Professor Smartass

Sunday, June 29, 2008

Letter to Bill Moyer's on Iraq, Oil, & Democrats

Bill Moyers did a commentary on the oil motive for the Iraq War that hit most of the bases that the mainstream media and certainly the right wing avoid like a spider: the link between the Cheney Energy Task Force as soon as Bush came into office and the Iraq War, and the various statements of administration insiders that point to the oil motive.

He left a couple out, which I have included in the letter to him below. The one that I do not have an answer for myself is why Democrats are largely silent or complicit on this issue. I understand why the Republicans obey the oil companies; they are bought and paid for. The Democrats aren't as can be seen in various hearing when they nip at the heels of big oil for price fixing or wanting to drill in ANWR or off-shore.

But the Democrats criticisms of big oil are like kicking a pit bull instead of going for the jugular, their role in lobbying for the Iraq War and demanding an oil law that can only inflame Iraqi attacks on our troops. The dog gets mad, and the kicker gets bitten. or worse.

My letter to Moyers:

Dear Mr. Moyers,

Why are the Democrats silent on the oil motive for the Iraq War? In most cases, they talk in the same propaganda framework laid down by the Republicans, and either say they could do it better or that we should get out because we failed at those false goals. When someone does go after the oil motive like Dennis Kucinich and handful of others, they are either ignored or marginalized by the congressional leadership.

When Democratic leaders are asked in person about how the terms of Iraq's Bush-backed Hydrocarbon Law gives most of the country's oil wealth to big oil, they either feign ignorance or run away. It's on video:

Feinstein

Biden & Kennedy on video, text of Reid


The Iraqis who know what's in the law oppose it, and those who don't oppose the concept of privatizing their oil.

Scholars, oil workers, and oil bureaucrats

Poll of Iraqis on oil

Greg Palast, Antonia Juhasz, and Naomi Klein have all done good work on this, but no one has dug into why the Democrats have been silent or complicit.

I agree with your statement that the actions our government has taken on behalf of oil companies amount to crimes against humanity. The only way to stop more from happening is to have at least one party that opposes it, and openly calls it by it's right name.

If they did this correctly, they would not be standing alone, but could call all other businesses, large and small, to stand with them and against a corporate thug that demands a bigger and bigger taste of their business.

Given your high public profile, you would be the most likely to get access to those with power in the Democratic Party, and if you couldn't, if you publicly questioned their complicity, they would be more likely to respond.

Sincerely,




OIL THEFT MOTIVE FOR IRAQ WAR resources



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:: posted by Professor Smartass, 11:41 AM | link | (0) comments |

Tuesday, June 24, 2008

SEN. Kerry & Schumer want Iraq oil contracts stopped until Oil Theft Law is in place

Either these guys are retarded or they are corrupt with solid brass balls.

The Iraqis are holding up the Hydrocarbon Law not because of the division of income between Iraqi ethnic groups but because of the paltry share of their own oil revenue the US drafted law gives all Iraqis compared (12%) compared to the big oil companies. Other countries with easily accessible oil wouldn't accept terms like that unless they had a gun to their head. Iraq does, and their parliament still won't sign, knowing they could never walk among their own people and live if they did.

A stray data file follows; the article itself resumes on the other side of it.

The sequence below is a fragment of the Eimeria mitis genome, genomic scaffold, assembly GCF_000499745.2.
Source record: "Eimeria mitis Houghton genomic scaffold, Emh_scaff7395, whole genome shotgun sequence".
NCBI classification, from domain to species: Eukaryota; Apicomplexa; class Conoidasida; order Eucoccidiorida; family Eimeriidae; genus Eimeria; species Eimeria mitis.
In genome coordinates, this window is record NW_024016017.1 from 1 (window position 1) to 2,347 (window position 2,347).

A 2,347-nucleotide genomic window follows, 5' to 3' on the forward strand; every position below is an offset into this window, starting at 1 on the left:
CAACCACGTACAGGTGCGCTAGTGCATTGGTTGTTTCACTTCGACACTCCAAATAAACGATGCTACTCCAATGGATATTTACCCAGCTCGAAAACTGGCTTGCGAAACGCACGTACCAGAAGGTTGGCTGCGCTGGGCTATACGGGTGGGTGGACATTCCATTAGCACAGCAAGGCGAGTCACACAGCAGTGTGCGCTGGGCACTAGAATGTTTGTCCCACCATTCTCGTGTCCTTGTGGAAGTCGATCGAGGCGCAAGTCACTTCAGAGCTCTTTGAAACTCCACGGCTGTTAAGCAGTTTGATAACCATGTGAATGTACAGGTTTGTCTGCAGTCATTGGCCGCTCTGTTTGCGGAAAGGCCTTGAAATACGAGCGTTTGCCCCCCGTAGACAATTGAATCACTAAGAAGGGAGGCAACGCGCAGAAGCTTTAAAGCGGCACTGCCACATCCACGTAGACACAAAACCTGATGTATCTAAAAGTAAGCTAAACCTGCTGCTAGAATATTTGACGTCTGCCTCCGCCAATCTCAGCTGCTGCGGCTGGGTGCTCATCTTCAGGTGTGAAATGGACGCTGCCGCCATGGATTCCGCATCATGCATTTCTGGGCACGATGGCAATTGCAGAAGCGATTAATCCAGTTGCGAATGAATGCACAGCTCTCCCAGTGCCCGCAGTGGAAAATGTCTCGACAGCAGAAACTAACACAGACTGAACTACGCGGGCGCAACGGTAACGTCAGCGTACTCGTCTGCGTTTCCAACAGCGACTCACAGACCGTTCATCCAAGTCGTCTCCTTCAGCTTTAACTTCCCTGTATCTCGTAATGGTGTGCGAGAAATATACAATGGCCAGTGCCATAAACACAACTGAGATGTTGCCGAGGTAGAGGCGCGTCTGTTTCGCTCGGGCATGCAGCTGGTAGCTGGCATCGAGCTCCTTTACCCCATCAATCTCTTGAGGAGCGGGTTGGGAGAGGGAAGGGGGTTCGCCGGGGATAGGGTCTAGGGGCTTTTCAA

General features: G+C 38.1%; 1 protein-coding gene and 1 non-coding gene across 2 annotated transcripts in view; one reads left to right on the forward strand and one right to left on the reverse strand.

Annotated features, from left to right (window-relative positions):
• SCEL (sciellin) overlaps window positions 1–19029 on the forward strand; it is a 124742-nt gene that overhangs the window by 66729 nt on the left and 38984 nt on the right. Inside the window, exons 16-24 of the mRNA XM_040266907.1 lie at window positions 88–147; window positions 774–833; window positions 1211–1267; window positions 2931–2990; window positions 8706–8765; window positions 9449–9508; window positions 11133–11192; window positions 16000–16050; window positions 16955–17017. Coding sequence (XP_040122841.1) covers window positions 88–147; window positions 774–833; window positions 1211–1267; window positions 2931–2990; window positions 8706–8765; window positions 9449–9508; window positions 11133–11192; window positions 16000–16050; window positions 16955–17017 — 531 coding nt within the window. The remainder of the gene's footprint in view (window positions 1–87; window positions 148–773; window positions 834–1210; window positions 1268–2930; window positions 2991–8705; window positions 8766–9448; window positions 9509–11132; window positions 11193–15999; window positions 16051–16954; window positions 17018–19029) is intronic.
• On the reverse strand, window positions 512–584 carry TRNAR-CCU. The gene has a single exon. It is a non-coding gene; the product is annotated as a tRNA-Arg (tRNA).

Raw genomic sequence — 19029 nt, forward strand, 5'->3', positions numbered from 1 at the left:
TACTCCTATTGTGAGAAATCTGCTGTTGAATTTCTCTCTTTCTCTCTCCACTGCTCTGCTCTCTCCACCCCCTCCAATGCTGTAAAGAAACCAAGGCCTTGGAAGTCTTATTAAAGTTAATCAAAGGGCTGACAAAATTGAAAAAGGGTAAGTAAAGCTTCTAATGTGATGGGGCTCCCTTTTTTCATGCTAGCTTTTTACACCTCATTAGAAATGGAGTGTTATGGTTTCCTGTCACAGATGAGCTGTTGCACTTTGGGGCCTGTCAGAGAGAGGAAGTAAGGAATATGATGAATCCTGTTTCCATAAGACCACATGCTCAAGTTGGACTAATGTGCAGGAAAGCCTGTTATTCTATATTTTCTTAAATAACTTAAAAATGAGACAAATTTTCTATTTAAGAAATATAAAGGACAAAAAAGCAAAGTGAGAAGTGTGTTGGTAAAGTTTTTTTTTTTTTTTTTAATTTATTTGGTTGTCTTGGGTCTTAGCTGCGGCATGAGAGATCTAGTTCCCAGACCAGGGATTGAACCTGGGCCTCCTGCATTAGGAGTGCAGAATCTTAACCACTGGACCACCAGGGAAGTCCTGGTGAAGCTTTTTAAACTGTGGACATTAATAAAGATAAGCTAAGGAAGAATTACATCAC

Iraqi oil workers, scholars, former bureaucrats, and even average Iraqis
oppose the corporate domination model imposed by the law.

By contrast, the short term contracts recently awarded were service contracts which means they are doing a job for the Iraqis, not sharing in the profits. That is the way it should be. That is the way it should be HERE.

The oil companies are parasites, sucking the wealth from under our land as well, giving us next to nothing for it, and then demanding tax breaks and wars to seize more oil fields.

I agree with that climate scientist who said the oil company execs should be tried for crimes against humanity. What they have done to us and the Iraqis and are still trying to do to the Iraqis should be added to the indictment.

John Kerry and Chuck Schumer should either do their homework and stand up for the Iraqis against big oil, which might reduce resentment toward our troops and save some lives, or they should sit down down and shut the fuck up. They could even retire early and go collect their seven figure salaries sitting on boards of directors of oil companies like Sann Nunn, and others who leave ''public service'' which should more appropriately be called ''public servicing the rich.''

The Democrats are better than the Republicans, but only when graded on a curve, and not when they shamelessly pistol-whip Iraq like a robber mad at his victim for not getting the money out of his pockets fast enough.

KEY EXCERPTS:

Senators seek to block Iraq oil contracts
Sens. Schumer and Kerry appeal to Bush administration to stop no-bid deals with big companies until equal royalty distribution is guaranteed.



NEW YORK (CNNMoney.com) -- Two U.S. senators asked the Bush administration Tuesday to stop the Iraqi government from signing imminent no-bid contracts with several U.S. and European oil companies, expressing concern about the distribution of royalties from the deal.

Sen. Charles Schumer, D-N.Y., and Sen. John Kerry, D-Mass., sent a letter to Secretary of State Condoleezza Rice expressing concerns about a contract that the Iraqi government is preparing to sign with Exxon Mobil Corp., (XOM, Fortune 500) Royal Dutch Shell (RDSA), Total SA (TOT), Chevron Corp (CVX, Fortune 500)., BP (BP) and other companies. The contract would let those companies develop Iraq's largest oil fields.